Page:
By Jeff Kapembwa, Southern Times Africa
Zambia is exploring the possibility of domestically selling its US$100 million ivory stockpile.
Last year, Zambia joined six other Southern African states in petitioning the Convention on International Trade in Endangered Species of Wild Fauna and Flora (CITES) to be allowed to reduce ivory stockpiles.
CITES bars the trade in ivory as a measure to protect elephants from poaching.
However, some African governments and activists are increasingly agitating for the controlled sale of stockpiles that have accumulated from culling operations and from seizures of contraband from poachers.
Local media reports this week cited an internal Zambia Ministry of Tourism and Arts brief discussing the possibility of the country disposing of more than 40 tonnes of ivory to generate revenue for the country.
Tourism and Arts Ministry spokesperson Sakabilo Kalembwe could not be reached for comment.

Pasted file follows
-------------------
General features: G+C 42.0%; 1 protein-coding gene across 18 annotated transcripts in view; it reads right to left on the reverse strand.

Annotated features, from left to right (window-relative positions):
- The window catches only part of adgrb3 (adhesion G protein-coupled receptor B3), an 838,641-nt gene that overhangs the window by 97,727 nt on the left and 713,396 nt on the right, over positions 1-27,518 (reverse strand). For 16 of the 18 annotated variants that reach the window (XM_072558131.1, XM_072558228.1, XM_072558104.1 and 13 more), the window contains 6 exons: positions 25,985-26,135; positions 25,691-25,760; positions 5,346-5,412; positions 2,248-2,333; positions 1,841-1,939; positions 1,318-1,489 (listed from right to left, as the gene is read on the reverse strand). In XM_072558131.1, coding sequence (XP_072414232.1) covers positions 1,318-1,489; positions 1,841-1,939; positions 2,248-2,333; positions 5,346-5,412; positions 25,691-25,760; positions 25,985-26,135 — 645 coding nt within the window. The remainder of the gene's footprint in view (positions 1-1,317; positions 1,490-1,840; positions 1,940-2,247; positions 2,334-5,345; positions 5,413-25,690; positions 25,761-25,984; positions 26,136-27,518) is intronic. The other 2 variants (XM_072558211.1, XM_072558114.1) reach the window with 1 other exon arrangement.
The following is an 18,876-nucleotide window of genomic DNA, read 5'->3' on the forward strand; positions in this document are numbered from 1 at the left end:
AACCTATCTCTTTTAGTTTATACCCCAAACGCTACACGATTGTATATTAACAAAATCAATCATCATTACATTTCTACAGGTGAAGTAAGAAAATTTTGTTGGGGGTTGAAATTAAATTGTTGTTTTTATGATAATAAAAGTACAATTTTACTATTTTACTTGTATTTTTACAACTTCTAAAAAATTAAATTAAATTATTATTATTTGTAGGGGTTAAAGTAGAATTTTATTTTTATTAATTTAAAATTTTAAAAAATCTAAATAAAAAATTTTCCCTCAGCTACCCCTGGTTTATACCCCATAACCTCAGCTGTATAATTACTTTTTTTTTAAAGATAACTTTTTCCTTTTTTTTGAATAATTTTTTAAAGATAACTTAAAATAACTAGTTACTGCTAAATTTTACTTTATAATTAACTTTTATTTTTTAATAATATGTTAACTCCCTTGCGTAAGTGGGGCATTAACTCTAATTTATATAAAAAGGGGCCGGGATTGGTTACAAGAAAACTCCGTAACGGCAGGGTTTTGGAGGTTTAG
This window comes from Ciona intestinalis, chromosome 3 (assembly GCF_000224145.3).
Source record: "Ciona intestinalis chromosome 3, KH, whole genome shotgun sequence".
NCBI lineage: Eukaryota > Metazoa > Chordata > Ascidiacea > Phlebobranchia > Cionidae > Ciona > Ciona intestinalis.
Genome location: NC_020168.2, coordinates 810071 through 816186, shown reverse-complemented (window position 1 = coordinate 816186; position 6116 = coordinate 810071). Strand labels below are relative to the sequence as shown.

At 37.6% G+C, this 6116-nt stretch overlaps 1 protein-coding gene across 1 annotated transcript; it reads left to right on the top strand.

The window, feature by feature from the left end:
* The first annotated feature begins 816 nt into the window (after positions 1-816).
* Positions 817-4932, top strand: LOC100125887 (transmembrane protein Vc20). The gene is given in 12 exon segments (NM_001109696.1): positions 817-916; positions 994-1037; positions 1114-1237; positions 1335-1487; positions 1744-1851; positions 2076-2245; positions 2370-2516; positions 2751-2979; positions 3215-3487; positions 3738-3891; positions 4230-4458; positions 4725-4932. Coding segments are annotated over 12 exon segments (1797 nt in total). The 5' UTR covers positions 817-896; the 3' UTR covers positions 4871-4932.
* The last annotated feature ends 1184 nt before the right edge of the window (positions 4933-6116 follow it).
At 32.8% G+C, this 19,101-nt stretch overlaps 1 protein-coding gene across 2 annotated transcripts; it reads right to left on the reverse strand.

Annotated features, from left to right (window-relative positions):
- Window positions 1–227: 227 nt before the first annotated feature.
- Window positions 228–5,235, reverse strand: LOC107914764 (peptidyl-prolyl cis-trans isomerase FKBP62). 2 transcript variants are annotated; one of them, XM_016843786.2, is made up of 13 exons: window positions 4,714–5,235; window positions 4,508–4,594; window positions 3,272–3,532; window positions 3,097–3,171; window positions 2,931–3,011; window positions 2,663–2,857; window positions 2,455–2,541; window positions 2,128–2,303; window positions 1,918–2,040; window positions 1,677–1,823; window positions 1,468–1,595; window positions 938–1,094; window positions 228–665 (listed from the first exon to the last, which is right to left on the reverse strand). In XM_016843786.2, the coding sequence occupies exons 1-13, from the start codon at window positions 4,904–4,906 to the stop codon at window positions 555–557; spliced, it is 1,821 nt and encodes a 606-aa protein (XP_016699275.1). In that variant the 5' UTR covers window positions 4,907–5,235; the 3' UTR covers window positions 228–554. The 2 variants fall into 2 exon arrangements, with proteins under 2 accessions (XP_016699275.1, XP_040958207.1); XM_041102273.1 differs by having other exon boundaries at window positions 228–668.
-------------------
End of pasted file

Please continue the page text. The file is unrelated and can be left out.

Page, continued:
“Domestic trade options need to be explored by carrying out a market research on potential buyers, despite the calls by CITES to close down domestic ivory trade. CITES does not have the mandate of domestic trade and regulate international trade,” the Tourism Ministry document reads.
SADC as a region is currently exploring traceable systems in trade in ivory and rhino horn stockpiles, using the Kimberly Process Certification Scheme for the trade in diamonds as a benchmark, the document adds.
Botswana, Eswatini, Namibia, South Africa, Tanzania, Zambia and Zimbabwe hold a huge proportion of the world’s elephant population, and there is a growing push by some of the countries to benefit from ivory instead of simply stockpiling it or burning it.
The countries seek to create a latitude to allow them to dispose of the consignments secured in various forms—poaching culling or natural deaths.
CITES regulates the trade in around 36,000 species of plants and animals.